and for the intervention condition (di=1), the covariance is

$$\begin{array}{*{20}l} {}\text{Cov}(Y_{1}, Y_{0} \mid d_{i}=1) &= \rho \sigma^{2}_{z} + \text{Cov}\left[(\gamma_{0} + \gamma_{2}z_{{ij}}),\right.\\&\left. (\gamma_{0} + \gamma_{1} + (\gamma_{2} + \gamma_{3} \gamma_{4})z_{{ij}})\right] \\ &= \rho \sigma^{2}_{z} \!+ \gamma_{2}(\gamma_{2} + \gamma_{3} + \gamma_{4}) \text{Cov}(z_{{ij}}, z_{{ij}}) \notag \\ &= \rho \sigma^{2}_{z}\left(1 + \gamma_{2}(\gamma_{2} + \gamma_{3} + \gamma_{4})\right). \end{array} $$
(25)

The variance in self-reported intake in the control condition is given by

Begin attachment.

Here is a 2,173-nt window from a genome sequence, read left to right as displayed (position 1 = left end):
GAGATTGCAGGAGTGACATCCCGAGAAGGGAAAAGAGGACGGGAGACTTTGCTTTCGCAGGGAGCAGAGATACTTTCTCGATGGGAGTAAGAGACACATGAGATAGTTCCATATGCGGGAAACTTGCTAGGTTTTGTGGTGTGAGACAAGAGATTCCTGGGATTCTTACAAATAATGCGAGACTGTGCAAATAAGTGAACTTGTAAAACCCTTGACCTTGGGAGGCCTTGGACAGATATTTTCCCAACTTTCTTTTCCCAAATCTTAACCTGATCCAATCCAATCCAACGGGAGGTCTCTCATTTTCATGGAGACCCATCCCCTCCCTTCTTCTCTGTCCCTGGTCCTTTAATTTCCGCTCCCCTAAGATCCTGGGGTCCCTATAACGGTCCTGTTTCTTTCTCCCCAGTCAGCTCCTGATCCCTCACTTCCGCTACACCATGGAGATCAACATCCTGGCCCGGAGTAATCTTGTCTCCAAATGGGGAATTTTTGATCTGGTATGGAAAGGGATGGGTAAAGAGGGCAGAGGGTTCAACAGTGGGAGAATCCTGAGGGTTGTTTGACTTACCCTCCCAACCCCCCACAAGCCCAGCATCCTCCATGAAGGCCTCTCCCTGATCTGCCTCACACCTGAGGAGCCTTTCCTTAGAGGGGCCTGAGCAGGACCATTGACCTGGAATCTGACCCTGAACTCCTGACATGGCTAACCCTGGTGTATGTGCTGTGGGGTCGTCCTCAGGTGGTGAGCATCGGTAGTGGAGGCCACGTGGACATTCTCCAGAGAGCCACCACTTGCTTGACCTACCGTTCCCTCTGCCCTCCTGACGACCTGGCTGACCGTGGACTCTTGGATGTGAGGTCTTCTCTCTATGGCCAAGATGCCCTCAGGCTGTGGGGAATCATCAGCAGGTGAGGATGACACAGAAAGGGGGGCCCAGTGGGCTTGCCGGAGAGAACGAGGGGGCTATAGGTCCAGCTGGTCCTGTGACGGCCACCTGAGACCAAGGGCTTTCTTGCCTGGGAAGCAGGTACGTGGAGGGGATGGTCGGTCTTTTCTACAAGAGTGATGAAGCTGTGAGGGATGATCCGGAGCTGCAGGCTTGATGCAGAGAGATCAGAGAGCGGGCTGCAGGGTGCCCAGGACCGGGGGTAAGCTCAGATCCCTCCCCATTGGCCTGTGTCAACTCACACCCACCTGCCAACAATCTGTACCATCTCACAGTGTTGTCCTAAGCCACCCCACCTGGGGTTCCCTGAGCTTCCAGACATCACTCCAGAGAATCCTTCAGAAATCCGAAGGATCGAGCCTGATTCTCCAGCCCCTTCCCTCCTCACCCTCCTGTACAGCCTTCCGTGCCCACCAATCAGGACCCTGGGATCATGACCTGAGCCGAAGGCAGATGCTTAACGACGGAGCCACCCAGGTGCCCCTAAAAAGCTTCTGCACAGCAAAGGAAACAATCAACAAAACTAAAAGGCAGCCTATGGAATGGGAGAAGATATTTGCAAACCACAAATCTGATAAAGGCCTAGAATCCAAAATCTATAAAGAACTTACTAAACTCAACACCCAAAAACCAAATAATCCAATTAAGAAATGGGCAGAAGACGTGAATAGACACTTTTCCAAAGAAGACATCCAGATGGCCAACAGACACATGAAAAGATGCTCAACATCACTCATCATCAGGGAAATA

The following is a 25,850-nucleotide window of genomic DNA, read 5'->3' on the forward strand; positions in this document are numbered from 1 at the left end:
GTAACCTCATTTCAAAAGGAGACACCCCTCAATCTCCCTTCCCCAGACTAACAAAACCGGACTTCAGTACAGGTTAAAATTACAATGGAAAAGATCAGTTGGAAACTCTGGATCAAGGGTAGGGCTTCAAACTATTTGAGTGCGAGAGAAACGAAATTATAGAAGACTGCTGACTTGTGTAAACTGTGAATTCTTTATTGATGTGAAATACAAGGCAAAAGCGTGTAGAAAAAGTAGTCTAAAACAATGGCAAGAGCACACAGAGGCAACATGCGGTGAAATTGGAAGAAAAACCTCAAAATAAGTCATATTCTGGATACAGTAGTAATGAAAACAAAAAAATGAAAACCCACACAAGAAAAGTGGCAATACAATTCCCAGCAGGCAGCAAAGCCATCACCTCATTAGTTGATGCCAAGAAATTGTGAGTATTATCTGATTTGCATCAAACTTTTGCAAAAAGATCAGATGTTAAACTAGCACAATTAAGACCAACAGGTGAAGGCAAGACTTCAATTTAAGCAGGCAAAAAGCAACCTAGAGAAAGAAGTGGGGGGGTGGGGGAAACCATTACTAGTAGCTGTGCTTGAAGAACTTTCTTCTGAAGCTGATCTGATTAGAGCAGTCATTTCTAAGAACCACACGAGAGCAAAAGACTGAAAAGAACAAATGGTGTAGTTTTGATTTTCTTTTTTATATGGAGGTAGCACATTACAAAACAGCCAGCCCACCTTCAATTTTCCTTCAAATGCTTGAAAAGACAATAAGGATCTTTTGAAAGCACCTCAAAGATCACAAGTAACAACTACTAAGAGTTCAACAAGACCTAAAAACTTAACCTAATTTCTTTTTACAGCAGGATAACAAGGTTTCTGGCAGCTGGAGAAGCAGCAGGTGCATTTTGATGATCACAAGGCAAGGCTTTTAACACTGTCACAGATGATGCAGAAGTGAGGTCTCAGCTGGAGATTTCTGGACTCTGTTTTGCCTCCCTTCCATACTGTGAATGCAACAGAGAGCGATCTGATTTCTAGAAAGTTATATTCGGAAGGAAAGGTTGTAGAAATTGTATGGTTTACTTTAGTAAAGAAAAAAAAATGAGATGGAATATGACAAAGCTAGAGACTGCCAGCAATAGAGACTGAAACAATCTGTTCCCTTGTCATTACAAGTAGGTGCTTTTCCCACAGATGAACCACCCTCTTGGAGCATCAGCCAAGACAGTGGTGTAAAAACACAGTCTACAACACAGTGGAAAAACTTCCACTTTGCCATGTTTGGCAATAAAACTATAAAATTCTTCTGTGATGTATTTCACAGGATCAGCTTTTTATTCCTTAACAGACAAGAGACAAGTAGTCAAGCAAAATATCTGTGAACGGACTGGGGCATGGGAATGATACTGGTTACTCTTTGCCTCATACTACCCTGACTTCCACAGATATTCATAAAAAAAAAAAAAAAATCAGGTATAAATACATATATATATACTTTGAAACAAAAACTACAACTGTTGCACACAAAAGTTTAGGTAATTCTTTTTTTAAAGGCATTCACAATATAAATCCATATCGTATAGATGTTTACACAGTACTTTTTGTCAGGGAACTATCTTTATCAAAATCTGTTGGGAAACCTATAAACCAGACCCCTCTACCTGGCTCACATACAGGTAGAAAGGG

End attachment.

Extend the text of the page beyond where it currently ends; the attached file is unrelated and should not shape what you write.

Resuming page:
$$\begin{array}{*{20}l} {}\text{Var}(Y_{1} - Y_{0} \mid d_{i} = 0) &= \text{Var}(Y_{1} \mid d_{i} = 0)\\& + \text{Var}(Y_{0} \mid d_{i} = 0) - 2\text{Cov}(Y_{0}, Y_{1}) \notag \\ &= \sigma^{2}_{z}\left(\lambda_{1}\lambda_{2} + (\gamma_{2} + \gamma_{3})^{2} + \lambda_{1} + \gamma_{2}^{2} \notag \right.\\ &-\left. 2\rho(1+ \gamma_{2}(\gamma_{2} + \gamma_{3}))\right). \end{array} $$
(26)

The variance in self-reported intake in the treatment condition given by

$$\begin{array}{*{20}l} \text{Var}(Y_{1} - Y_{0} \mid d_{i} = 1) &= \sigma^{2}_{z}\left(\lambda_{1}\lambda_{2}\lambda_{3} + (\gamma_{2} + \gamma_{3} + \gamma_{4})^{2} + \lambda_{1} + \gamma_{2}^{2}- 2\rho(1 + \gamma_{2}(\gamma_{2} + \gamma_{3} + \gamma_{4}))\right). \end{array} $$
(27)

Coverage

The coverage probability of a confidence interval is the proportion of the time that the interval contains the true quantity of interest. From Eq. (11), the true treatment effect is equal to β2.